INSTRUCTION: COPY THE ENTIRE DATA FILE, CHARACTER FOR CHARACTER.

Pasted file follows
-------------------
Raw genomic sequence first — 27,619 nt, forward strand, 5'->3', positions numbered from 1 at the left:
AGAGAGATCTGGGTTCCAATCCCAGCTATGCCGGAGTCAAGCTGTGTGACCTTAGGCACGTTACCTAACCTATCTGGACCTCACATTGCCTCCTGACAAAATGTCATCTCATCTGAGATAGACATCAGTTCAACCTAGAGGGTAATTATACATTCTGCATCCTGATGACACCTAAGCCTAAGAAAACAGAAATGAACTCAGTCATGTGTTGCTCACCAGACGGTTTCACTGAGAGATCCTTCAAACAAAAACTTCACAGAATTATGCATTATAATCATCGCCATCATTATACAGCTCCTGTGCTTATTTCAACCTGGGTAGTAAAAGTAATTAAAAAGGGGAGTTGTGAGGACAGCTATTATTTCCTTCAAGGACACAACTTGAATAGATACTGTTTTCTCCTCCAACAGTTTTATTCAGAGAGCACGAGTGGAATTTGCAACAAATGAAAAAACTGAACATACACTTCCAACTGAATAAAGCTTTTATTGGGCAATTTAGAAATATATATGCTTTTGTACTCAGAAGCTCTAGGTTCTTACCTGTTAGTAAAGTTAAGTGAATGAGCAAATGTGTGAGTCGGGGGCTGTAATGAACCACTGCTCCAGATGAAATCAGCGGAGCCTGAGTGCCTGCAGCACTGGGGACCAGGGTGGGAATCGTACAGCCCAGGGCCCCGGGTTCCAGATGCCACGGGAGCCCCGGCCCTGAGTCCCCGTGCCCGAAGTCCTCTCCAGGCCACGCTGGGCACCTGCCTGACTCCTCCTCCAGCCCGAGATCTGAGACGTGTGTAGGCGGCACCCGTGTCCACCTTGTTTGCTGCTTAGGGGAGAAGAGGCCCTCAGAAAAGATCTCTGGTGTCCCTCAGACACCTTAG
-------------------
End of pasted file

Raw genomic sequence first — 27,619 nt, forward strand, 5'->3', positions numbered from 1 at the left:
AGAGAGATCTGGGTTCCAATCCCAGCTATGCCGGAGTCAAGCTGTGTGACCTTAGGCACGTTACCTAACCTATCTGGACCTCACATTGCCTCCTGACAAAATGTCATCTCATCTGAGATAGACATCAGTTCAACCTAGAGGGTAATTATACATTCTGCATCCTGATGACACCTAAGCCTAAGAAAACAGAAATGAACTCAGTCATGTGTTGCTCACCAGACGGTTTCACTGAGAGATCCTTCAAACAAAAACTTCACAGAATTATGCATTATAATCATCGCCATCATTATACAGCTCCTGTGCTTATTTCAACCTGGGTAGTAAAAGTAATTAAAAAGGGGAGTTGTGAGGACAGCTATTATTTCCTTCAAGGACACAACTTGAATAGATACTGTTTTCTCCTCCAACAGTTTTATTCAGAGAGCACGAGTGGAATTTGCAACAAATGAAAAAACTGAACATACACTTCCAACTGAATAAAGCTTTTATTGGGCAATTTAGAAATATATATGCTTTTGTACTCAGAAGCTCTAGGTTCTTACCTGTTAGTAAAGTTAAGTGAATGAGCAAATGTGTGAGTCGGGGGCTGTAATGAACCACTGCTCCAGATGAAATCAGCGGAGCCTGAGTGCCTGCAGCACTGGGGACCAGGGTGGGAATCGTACAGCCCAGGGCCCCGGGTTCCAGATGCCACGGGAGCCCCGGCCCTGAGTCCCCGTGCCCGAAGTCCTCTCCAGGCCACGCTGGGCACCTGCCTGACTCCTCCTCCAGCCCGAGATCTGAGACGTGTGTAGGCGGCACCCGTGTCCACCTTGTTTGCTGCTTAGGGGAGAAGAGGCCCTCAGAAAAGATCTCTGGTGTCCCTCAGACACCTTAG